Come on down to Texas and don't let what you've heard about foundations scare you off.
Have a blessed day!


Ronda Allen
Realtor, Life Coach, and Certified Purchasing Manager
Owner/operator: http://www.comingsoonhomes.com
RE/MAX Dallas Suburbs
Web Reference:  http://www.keithdobbs.com
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Barbara Capo…, , Frisco DFW Metroplex
Sun Jun 28, 2009
I am in Texas 5 years, and foundation is pretty normal here. A few other states I have lived in, have the same thing, we call settling, I have seen foundation in homes less than a year as older homes. The dirt down here is sensitive, If the property doesn't get enough water? or to much water, causes house to shift. If your not sure where you want to be? Renting might be the best option.
Web Reference:  http://Powerteamtexas.com
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John, Home Seller, 08215
Sat Jun 27, 2009
We have expansive clay soils in North Texas - they expand if there is a lot of rain and shrink if it is dry. Proper grading of the pad prevents the expansion issue and proper foundation watering prevents summer shrinkage. The only reason pier and beam are not as much of a problem is that the utilities are running through the soil under the house and not in concrete. The biggest problem with slab is when you have movements of the slab it can cause leaks - which causes soil expansion. There are parts of Richardson which are not on clay soil. I live in Richardson Heights along Cottonwood Creek and do not have clay soils and though the house is over 45 years old it is standing firm. Richardson is an excellent community, I moved here after 30 years in Dallas and can highly recommend it. It has a responsive government, "walkability", convenience to shopping and lots of services. It has been ranked as a "best place to live" and will continue to enjoy prosperity. UTD which is in Richardson is undergoing major improvements and also will contribute to the overall quality of life. We also chose this community because we could see it is going to be a great place for retirement. You won't regret moving to Richardson.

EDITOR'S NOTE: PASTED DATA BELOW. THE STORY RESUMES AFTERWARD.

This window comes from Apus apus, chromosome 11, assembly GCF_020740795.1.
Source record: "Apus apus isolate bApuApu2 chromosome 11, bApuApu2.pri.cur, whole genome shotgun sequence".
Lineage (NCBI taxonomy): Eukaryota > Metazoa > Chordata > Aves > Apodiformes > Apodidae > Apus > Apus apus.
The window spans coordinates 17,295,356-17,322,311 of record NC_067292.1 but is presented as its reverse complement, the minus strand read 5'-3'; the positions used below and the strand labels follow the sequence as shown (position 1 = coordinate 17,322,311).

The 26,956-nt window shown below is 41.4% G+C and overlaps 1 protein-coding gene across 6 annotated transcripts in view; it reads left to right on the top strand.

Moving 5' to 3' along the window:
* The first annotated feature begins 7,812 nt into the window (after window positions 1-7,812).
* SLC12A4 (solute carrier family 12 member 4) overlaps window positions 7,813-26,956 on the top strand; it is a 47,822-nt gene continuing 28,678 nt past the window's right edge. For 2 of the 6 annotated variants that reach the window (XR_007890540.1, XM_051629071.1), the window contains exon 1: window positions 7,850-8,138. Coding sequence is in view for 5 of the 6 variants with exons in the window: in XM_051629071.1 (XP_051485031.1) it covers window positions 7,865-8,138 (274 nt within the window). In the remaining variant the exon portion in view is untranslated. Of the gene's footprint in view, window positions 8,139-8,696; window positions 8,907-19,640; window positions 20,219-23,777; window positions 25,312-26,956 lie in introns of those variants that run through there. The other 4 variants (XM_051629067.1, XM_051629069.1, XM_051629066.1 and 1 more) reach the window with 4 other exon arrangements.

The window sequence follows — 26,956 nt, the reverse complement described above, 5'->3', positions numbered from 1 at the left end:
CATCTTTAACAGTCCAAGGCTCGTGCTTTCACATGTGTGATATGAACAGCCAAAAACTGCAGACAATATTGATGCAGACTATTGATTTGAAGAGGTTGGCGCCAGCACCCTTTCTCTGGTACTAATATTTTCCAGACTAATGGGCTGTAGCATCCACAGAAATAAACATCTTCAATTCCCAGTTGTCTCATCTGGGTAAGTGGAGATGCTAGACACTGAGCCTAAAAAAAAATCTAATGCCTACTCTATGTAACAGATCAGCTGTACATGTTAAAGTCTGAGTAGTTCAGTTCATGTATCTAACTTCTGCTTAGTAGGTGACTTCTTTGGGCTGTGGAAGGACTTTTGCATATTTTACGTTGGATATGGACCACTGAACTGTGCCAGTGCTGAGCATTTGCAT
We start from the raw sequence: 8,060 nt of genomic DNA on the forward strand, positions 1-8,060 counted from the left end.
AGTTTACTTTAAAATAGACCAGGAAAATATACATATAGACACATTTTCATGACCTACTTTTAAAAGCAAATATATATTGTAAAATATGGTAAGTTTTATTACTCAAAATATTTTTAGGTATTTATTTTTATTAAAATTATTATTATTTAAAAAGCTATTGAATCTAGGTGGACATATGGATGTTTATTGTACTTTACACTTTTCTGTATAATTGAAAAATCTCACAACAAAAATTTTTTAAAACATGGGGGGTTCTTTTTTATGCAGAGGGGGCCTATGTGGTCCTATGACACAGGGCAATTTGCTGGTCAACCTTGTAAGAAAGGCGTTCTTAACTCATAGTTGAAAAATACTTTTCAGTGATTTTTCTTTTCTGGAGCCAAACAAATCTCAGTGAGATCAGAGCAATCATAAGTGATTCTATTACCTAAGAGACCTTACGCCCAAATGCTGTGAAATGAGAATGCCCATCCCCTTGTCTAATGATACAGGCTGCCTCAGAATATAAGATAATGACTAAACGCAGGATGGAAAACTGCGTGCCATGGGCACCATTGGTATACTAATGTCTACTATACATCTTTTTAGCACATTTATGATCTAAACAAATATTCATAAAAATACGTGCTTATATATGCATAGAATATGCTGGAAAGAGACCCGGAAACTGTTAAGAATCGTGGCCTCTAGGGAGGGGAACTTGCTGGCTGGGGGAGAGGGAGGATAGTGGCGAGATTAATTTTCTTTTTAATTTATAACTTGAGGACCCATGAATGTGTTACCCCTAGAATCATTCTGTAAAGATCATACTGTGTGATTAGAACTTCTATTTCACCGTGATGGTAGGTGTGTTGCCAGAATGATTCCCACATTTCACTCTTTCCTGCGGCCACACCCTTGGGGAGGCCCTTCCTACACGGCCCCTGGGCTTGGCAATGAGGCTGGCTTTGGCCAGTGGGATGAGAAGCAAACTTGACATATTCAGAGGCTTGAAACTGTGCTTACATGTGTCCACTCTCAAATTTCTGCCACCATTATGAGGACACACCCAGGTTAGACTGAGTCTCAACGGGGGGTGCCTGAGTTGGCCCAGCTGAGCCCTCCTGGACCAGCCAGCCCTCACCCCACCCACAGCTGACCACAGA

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Dallas Texas, Agent, Dallas, TN
Sat Jun 27, 2009
It all depends on the property, construction, Texas is very dry in summer time water of lawns based on water restrictions. Not all homes have foundations issues.

There are some areas of Dallas OR historic areas have issues.

Happy to assist you. http://sites.google.com/site/dallasbankforeclosureslistings

Lynn A. Crosby ~ National Featured Realtor
"...Specializing in Residential, Commercial Properties and Loans..."
Dallas Realtor, and Credit Repair Consultant -
The Michael Group - "Dallas Business Journal 07’ & 08' list top realtors"
Dallas Loan Officer -
Dallas Real Estate Office: (972) 699-9111
Dallas Real Estate Website: http://www.lynn911.com 60,000 listings Dallas homes for sale